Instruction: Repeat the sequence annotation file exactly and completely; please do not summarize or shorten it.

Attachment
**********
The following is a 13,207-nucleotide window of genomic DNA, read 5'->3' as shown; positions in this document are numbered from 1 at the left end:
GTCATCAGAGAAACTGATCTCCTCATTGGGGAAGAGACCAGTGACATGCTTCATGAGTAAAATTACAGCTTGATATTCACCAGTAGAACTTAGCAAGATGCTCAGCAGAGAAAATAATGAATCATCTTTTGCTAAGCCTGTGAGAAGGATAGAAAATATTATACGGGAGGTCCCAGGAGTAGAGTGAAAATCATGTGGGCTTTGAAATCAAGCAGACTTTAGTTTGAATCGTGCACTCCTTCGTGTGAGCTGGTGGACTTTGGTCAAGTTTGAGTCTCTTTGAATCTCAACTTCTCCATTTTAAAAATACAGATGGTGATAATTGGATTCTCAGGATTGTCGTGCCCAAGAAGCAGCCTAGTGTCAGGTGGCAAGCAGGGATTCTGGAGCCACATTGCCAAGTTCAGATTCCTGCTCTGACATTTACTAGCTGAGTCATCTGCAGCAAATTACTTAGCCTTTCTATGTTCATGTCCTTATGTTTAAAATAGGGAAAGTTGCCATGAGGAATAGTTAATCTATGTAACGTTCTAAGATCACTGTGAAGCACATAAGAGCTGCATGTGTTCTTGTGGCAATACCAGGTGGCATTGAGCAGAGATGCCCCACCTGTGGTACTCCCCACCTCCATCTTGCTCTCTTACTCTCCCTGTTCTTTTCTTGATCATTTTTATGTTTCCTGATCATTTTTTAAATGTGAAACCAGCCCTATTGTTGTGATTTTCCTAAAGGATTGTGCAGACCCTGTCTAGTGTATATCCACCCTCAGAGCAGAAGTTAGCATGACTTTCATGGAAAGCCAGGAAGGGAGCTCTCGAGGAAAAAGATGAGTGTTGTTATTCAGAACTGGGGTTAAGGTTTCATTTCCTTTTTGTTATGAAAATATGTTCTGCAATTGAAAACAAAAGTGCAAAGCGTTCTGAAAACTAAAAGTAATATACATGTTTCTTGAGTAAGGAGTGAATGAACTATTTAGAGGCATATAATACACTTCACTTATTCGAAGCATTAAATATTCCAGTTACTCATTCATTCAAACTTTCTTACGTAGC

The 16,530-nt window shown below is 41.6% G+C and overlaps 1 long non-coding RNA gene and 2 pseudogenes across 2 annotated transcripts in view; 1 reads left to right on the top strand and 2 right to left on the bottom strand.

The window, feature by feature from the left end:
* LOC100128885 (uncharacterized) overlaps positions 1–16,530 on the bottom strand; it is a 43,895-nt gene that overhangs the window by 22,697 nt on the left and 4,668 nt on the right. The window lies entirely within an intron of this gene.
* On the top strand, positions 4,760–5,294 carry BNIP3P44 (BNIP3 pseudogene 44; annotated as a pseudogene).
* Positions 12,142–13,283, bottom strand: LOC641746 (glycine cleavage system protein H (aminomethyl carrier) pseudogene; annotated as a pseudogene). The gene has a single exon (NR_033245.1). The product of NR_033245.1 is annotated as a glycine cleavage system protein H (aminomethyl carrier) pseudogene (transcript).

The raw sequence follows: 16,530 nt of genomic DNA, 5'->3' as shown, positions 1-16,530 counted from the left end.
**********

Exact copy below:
The following is a 13,207-nucleotide window of genomic DNA, read 5'->3' as shown; positions in this document are numbered from 1 at the left end:
GTCATCAGAGAAACTGATCTCCTCATTGGGGAAGAGACCAGTGACATGCTTCATGAGTAAAATTACAGCTTGATATTCACCAGTAGAACTTAGCAAGATGCTCAGCAGAGAAAATAATGAATCATCTTTTGCTAAGCCTGTGAGAAGGATAGAAAATATTATACGGGAGGTCCCAGGAGTAGAGTGAAAATCATGTGGGCTTTGAAATCAAGCAGACTTTAGTTTGAATCGTGCACTCCTTCGTGTGAGCTGGTGGACTTTGGTCAAGTTTGAGTCTCTTTGAATCTCAACTTCTCCATTTTAAAAATACAGATGGTGATAATTGGATTCTCAGGATTGTCGTGCCCAAGAAGCAGCCTAGTGTCAGGTGGCAAGCAGGGATTCTGGAGCCACATTGCCAAGTTCAGATTCCTGCTCTGACATTTACTAGCTGAGTCATCTGCAGCAAATTACTTAGCCTTTCTATGTTCATGTCCTTATGTTTAAAATAGGGAAAGTTGCCATGAGGAATAGTTAATCTATGTAACGTTCTAAGATCACTGTGAAGCACATAAGAGCTGCATGTGTTCTTGTGGCAATACCAGGTGGCATTGAGCAGAGATGCCCCACCTGTGGTACTCCCCACCTCCATCTTGCTCTCTTACTCTCCCTGTTCTTTTCTTGATCATTTTTATGTTTCCTGATCATTTTTTAAATGTGAAACCAGCCCTATTGTTGTGATTTTCCTAAAGGATTGTGCAGACCCTGTCTAGTGTATATCCACCCTCAGAGCAGAAGTTAGCATGACTTTCATGGAAAGCCAGGAAGGGAGCTCTCGAGGAAAAAGATGAGTGTTGTTATTCAGAACTGGGGTTAAGGTTTCATTTCCTTTTTGTTATGAAAATATGTTCTGCAATTGAAAACAAAAGTGCAAAGCGTTCTGAAAACTAAAAGTAATATACATGTTTCTTGAGTAAGGAGTGAATGAACTATTTAGAGGCATATAATACACTTCACTTATTCGAAGCATTAAATATTCCAGTTACTCATTCATTCAAACTTTCTTACGTAGC

The 16,530-nt window shown below is 41.6% G+C and overlaps 1 long non-coding RNA gene and 2 pseudogenes across 2 annotated transcripts in view; 1 reads left to right on the top strand and 2 right to left on the bottom strand.

The window, feature by feature from the left end:
* LOC100128885 (uncharacterized) overlaps positions 1–16,530 on the bottom strand; it is a 43,895-nt gene that overhangs the window by 22,697 nt on the left and 4,668 nt on the right. The window lies entirely within an intron of this gene.
* On the top strand, positions 4,760–5,294 carry BNIP3P44 (BNIP3 pseudogene 44; annotated as a pseudogene).
* Positions 12,142–13,283, bottom strand: LOC641746 (glycine cleavage system protein H (aminomethyl carrier) pseudogene; annotated as a pseudogene). The gene has a single exon (NR_033245.1). The product of NR_033245.1 is annotated as a glycine cleavage system protein H (aminomethyl carrier) pseudogene (transcript).

The raw sequence follows: 16,530 nt of genomic DNA, 5'->3' as shown, positions 1-16,530 counted from the left end.